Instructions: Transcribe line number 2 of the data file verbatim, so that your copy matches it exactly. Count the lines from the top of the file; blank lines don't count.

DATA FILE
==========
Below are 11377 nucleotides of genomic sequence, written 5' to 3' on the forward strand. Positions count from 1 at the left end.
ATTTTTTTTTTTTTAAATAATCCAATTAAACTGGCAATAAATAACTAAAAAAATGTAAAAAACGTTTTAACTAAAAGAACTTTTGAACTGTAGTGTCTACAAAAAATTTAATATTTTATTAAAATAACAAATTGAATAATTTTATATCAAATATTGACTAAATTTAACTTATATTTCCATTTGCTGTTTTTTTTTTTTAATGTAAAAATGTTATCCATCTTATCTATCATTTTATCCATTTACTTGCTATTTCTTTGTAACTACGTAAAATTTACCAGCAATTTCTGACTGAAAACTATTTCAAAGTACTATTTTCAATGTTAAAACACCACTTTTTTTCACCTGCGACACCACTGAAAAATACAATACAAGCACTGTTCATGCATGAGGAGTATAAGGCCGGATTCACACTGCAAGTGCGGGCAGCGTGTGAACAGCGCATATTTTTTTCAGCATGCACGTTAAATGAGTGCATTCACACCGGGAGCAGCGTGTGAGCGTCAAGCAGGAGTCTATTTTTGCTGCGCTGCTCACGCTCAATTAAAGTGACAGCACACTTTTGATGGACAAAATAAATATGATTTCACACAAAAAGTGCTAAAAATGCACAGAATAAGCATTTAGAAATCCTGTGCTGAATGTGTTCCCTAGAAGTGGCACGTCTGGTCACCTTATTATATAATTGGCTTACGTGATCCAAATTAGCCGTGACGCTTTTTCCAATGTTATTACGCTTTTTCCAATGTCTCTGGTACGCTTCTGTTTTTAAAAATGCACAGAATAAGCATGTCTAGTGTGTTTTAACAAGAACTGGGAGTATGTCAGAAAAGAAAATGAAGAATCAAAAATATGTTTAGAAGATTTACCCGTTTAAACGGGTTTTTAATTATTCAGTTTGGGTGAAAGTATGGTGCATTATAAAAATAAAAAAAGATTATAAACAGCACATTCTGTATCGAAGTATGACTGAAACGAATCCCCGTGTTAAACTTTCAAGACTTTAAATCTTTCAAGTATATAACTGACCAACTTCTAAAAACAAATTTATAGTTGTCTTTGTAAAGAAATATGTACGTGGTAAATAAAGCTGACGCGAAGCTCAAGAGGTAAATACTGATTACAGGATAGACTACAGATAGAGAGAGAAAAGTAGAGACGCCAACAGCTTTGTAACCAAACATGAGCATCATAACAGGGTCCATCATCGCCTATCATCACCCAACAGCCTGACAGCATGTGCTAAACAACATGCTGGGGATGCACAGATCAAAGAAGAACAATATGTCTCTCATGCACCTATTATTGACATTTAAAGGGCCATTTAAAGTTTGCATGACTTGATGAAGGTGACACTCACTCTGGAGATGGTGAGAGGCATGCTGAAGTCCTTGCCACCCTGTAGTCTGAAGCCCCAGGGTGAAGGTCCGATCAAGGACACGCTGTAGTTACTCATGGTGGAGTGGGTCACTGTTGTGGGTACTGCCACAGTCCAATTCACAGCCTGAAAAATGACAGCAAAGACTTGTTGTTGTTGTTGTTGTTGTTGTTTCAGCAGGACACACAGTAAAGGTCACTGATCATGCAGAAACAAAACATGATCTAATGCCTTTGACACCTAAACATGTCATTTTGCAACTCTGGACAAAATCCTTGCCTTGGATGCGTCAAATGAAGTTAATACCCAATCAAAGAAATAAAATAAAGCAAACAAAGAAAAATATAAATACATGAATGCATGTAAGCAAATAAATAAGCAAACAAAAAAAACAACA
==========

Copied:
ATTTTTTTTTTTTTAAATAATCCAATTAAACTGGCAATAAATAACTAAAAAAATGTAAAAAACGTTTTAACTAAAAGAACTTTTGAACTGTAGTGTCTACAAAAAATTTAATATTTTATTAAAATAACAAATTGAATAATTTTATATCAAATATTGACTAAATTTAACTTATATTTCCATTTGCTGTTTTTTTTTTTTAATGTAAAAATGTTATCCATCTTATCTATCATTTTATCCATTTACTTGCTATTTCTTTGTAACTACGTAAAATTTACCAGCAATTTCTGACTGAAAACTATTTCAAAGTACTATTTTCAATGTTAAAACACCACTTTTTTTCACCTGCGACACCACTGAAAAATACAATACAAGCACTGTTCATGCATGAGGAGTATAAGGCCGGATTCACACTGCAAGTGCGGGCAGCGTGTGAACAGCGCATATTTTTTTCAGCATGCACGTTAAATGAGTGCATTCACACCGGGAGCAGCGTGTGAGCGTCAAGCAGGAGTCTATTTTTGCTGCGCTGCTCACGCTCAATTAAAGTGACAGCACACTTTTGATGGACAAAATAAATATGATTTCACACAAAAAGTGCTAAAAATGCACAGAATAAGCATTTAGAAATCCTGTGCTGAATGTGTTCCCTAGAAGTGGCACGTCTGGTCACCTTATTATATAATTGGCTTACGTGATCCAAATTAGCCGTGACGCTTTTTCCAATGTTATTACGCTTTTTCCAATGTCTCTGGTACGCTTCTGTTTTTAAAAATGCACAGAATAAGCATGTCTAGTGTGTTTTAACAAGAACTGGGAGTATGTCAGAAAAGAAAATGAAGAATCAAAAATATGTTTAGAAGATTTACCCGTTTAAACGGGTTTTTAATTATTCAGTTTGGGTGAAAGTATGGTGCATTATAAAAATAAAAAAAGATTATAAACAGCACATTCTGTATCGAAGTATGACTGAAACGAATCCCCGTGTTAAACTTTCAAGACTTTAAATCTTTCAAGTATATAACTGACCAACTTCTAAAAACAAATTTATAGTTGTCTTTGTAAAGAAATATGTACGTGGTAAATAAAGCTGACGCGAAGCTCAAGAGGTAAATACTGATTACAGGATAGACTACAGATAGAGAGAGAAAAGTAGAGACGCCAACAGCTTTGTAACCAAACATGAGCATCATAACAGGGTCCATCATCGCCTATCATCACCCAACAGCCTGACAGCATGTGCTAAACAACATGCTGGGGATGCACAGATCAAAGAAGAACAATATGTCTCTCATGCACCTATTATTGACATTTAAAGGGCCATTTAAAGTTTGCATGACTTGATGAAGGTGACACTCACTCTGGAGATGGTGAGAGGCATGCTGAAGTCCTTGCCACCCTGTAGTCTGAAGCCCCAGGGTGAAGGTCCGATCAAGGACACGCTGTAGTTACTCATGGTGGAGTGGGTCACTGTTGTGGGTACTGCCACAGTCCAATTCACAGCCTGAAAAATGACAGCAAAGACTTGTTGTTGTTGTTGTTGTTGTTGTTTCAGCAGGACACACAGTAAAGGTCACTGATCATGCAGAAACAAAACATGATCTAATGCCTTTGACACCTAAACATGTCATTTTGCAACTCTGGACAAAATCCTTGCCTTGGATGCGTCAAATGAAGTTAATACCCAATCAAAGAAATAAAATAAAGCAAACAAAGAAAAATATAAATACATGAATGCATGTAAGCAAATAAATAAGCAAACAAAAAAAACAACA